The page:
The museum's design will be handled by BRC Imagination Arts in Los Angeles, which produced immersive designs for installations at the Abraham Lincoln Presidential Library & Museum in Springfield, the Grand Ole Opry in Nashville, Tenn., and the National Museums of Liverpool, England, among other sites.
While the museum will be for-profit, an associated foundation will create community-based programs for city neighborhoods and curriculum for teachers to bring into their classrooms. An advisory committee of teachers will be tasked with bringing educational ideas to incorporate into exhibits, said Santelli. "Even though kids are learning the blues and about the artists, they'll also be learning to think critically. These are all things that make for a good museum and a great city," he said.
Santelli's involvement also helped make the Chicago Blues Experience a Grammy Museum Affiliate, one of only five institutions that benefit from having access to Grammy Museum exhibitions, research programs, technical support and curriculum. The four other affiliates are the Woody Guthrie Center in Tulsa, Okla., the Bob Marley Museum in Kingston, Jamaica, the Beatles Story in Liverpool and the National Blues Museum in St. Louis. Like at the Grammy Museum, the performance space will be used for special events like talks with performers and discussions with authors and other guests.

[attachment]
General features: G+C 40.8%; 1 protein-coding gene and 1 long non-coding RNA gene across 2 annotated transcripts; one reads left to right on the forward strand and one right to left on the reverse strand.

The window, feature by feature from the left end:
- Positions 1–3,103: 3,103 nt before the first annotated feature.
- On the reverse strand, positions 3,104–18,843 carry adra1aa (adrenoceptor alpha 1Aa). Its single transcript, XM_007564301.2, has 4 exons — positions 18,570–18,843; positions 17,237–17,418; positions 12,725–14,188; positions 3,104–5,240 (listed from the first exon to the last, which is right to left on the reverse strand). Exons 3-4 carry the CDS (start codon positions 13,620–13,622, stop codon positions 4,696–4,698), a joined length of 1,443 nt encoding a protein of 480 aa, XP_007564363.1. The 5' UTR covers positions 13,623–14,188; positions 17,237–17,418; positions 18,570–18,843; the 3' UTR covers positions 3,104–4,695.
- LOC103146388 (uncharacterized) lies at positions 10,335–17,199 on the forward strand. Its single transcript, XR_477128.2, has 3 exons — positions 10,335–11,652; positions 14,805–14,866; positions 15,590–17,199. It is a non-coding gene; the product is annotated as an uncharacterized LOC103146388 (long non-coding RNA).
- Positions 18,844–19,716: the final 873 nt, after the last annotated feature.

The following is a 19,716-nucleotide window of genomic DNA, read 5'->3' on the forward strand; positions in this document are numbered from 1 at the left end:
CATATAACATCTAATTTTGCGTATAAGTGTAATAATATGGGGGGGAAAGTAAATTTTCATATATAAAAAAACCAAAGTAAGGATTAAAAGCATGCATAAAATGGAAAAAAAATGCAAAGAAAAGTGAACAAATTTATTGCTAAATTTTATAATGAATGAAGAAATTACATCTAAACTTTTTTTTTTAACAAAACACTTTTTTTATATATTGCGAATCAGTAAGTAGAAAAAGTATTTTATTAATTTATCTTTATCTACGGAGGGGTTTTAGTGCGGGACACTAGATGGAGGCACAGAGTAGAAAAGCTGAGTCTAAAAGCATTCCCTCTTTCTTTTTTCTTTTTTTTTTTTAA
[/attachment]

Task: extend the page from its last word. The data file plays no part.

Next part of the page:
Local blues scholars have complained for years that no one has stepped up to provide some kind of recognition, not just of the music's history but of its living artists. James Porter, a blues journalist and DJ in Chicago whose book on black rock 'n' rollers will be published next year by Northwestern University Press, said that while the blues experienced a revival in the 1980s and early 1990s thanks to the success of "The Blues Brothers" film and creation of the Chicago Blues Festival, popular interest has waned in the digital age. "A blues museum could restore blues to that kind of prominence. The more people know about it, the more they will want to see it live in the clubs," he said.
Stewart said once it is open, the museum will support 110 jobs downtown. There are several hundred construction jobs expected. A 2015 economic impact study commissioned by the museum concluded the museum will contribute a little over $99 million of increased revenue to the city year over year. The study estimates that the museum will receive 750,000 visitors annually. About 15 percent of those visitors will travel to Chicago specifically to visit the museum, it projects.
The announcement of the Chicago Blues Experience comes two months after news broke that the Chicago Blues Festival is moving in June from Grant Park to the Jay Pritzker Pavilion in Millennium Park, considered a more prominent location. The effort, said Kelly, is to move the city away from "a more generic tourism message to one that has a priority on music and theater."